I’ve since learned that if I think this way every time I communicate—in writing, from the stage, behind the podcast mic, or in front of the camera—I am more effective. I am more natural. My audience connects with me on a deeper level. Engagement goes up. The charts look better on Google Analytics.

Addressing one person and one person alone remains the most powerful way to deliver your message… even when you need to deliver that message to millions.

Your content can’t reach everyone in your CRM with the same efficacy. If your content creators employ The Power of One, over time your company will deliver content that:

  • Carries more meaning
  • Meets your customers where they are
  • Moves your customers to action at a higher rate
  • Remains relevant longer
  • is more likely to be shared

Three Reasons the Power of One is Essential

1. You Will Deliver Content on a Personal Level

Can you remember the feeling you had when you found the perfect gift for someone you really care about? A gift that demonstrates just how well you know them. Close your eyes and return to the moment the gift was opened and you exchanged glances. Now, transpose that to your business context. That feeling is the bullseye of your target.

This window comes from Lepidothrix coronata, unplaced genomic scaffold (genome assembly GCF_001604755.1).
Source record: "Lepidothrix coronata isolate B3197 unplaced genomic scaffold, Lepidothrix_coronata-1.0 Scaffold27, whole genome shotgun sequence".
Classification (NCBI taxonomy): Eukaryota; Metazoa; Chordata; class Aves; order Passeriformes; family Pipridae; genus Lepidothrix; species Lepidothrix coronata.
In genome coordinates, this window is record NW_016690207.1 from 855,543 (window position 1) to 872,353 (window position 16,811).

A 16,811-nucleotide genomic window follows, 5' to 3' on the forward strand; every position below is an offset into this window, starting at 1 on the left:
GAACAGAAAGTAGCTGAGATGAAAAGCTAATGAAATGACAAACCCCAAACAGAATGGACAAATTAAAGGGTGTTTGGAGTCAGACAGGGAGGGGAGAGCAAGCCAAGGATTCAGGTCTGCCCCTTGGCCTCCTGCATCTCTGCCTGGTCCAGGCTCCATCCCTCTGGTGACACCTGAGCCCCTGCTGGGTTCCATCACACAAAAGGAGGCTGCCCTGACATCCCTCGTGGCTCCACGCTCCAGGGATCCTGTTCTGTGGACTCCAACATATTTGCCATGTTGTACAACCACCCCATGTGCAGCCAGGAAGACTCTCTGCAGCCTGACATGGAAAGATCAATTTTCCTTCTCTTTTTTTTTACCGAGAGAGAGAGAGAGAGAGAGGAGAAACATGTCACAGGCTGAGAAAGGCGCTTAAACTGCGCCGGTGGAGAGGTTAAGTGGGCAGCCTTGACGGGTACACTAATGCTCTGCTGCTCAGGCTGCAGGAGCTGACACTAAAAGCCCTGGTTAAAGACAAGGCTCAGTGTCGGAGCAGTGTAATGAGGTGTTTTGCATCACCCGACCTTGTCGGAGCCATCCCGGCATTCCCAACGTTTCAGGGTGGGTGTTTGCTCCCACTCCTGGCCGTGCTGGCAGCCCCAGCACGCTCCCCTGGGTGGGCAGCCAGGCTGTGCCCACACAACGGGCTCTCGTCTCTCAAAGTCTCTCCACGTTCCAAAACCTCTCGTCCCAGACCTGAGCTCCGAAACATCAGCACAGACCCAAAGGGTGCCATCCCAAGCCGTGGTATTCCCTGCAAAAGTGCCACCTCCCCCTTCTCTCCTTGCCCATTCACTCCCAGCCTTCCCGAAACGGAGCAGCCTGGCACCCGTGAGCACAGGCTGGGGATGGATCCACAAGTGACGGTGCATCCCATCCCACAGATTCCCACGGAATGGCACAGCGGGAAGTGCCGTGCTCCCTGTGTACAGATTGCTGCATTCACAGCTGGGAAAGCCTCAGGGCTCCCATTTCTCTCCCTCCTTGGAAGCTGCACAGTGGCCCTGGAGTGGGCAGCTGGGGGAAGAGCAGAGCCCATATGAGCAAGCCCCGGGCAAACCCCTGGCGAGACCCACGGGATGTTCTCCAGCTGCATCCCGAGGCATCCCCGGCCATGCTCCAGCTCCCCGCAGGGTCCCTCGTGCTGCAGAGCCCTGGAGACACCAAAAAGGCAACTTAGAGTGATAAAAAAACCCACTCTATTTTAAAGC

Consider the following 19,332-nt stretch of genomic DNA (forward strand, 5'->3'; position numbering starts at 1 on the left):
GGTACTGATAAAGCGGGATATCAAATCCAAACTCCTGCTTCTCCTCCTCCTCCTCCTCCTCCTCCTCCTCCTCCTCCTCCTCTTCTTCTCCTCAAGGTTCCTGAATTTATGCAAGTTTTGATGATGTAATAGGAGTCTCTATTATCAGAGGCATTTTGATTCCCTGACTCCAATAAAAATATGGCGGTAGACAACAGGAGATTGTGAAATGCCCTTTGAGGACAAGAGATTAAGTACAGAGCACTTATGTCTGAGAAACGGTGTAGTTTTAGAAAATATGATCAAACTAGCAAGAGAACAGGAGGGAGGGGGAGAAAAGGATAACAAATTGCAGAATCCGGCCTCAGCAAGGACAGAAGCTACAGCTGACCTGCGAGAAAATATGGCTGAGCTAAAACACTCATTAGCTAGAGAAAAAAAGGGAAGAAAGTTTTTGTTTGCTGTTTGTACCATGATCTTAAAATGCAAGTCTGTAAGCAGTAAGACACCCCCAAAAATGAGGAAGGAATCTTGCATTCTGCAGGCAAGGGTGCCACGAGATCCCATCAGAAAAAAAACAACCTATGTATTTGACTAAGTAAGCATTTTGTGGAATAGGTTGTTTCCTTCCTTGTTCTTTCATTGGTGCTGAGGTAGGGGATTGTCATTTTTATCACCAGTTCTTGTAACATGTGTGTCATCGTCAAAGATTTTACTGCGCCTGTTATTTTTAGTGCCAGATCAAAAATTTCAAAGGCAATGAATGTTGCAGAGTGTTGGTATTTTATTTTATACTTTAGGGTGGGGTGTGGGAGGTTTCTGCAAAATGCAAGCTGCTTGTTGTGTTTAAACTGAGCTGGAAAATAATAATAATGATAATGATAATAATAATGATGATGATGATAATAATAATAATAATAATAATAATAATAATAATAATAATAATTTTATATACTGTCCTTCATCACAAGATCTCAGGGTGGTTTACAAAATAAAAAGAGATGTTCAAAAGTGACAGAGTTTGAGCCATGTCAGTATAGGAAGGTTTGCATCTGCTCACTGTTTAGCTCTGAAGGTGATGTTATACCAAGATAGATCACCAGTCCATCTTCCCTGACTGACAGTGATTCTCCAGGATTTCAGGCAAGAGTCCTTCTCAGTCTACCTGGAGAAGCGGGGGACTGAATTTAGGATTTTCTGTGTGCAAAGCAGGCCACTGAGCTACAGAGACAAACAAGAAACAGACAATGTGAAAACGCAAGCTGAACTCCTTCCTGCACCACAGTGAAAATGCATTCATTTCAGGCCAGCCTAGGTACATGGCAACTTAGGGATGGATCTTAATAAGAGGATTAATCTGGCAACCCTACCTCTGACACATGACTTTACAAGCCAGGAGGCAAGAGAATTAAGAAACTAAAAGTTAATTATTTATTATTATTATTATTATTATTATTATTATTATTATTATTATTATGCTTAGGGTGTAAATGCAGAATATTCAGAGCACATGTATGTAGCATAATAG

When you provide content to your One, you are giving a gift. Choosing the right gift requires empathy. At its core, empathy is getting yourself out of the way so you can see their needs, dislikes, problems, yearnings, and the things that make them pound the table. Like Atticus Finch said to his daughter, Scout, in To Kill a Mockingbird, “You never really understand a person until you consider things from his point of view… Until you climb inside of his skin and walk around in it.”

Empathy is the heart side of the equation; Personalization is the practical side.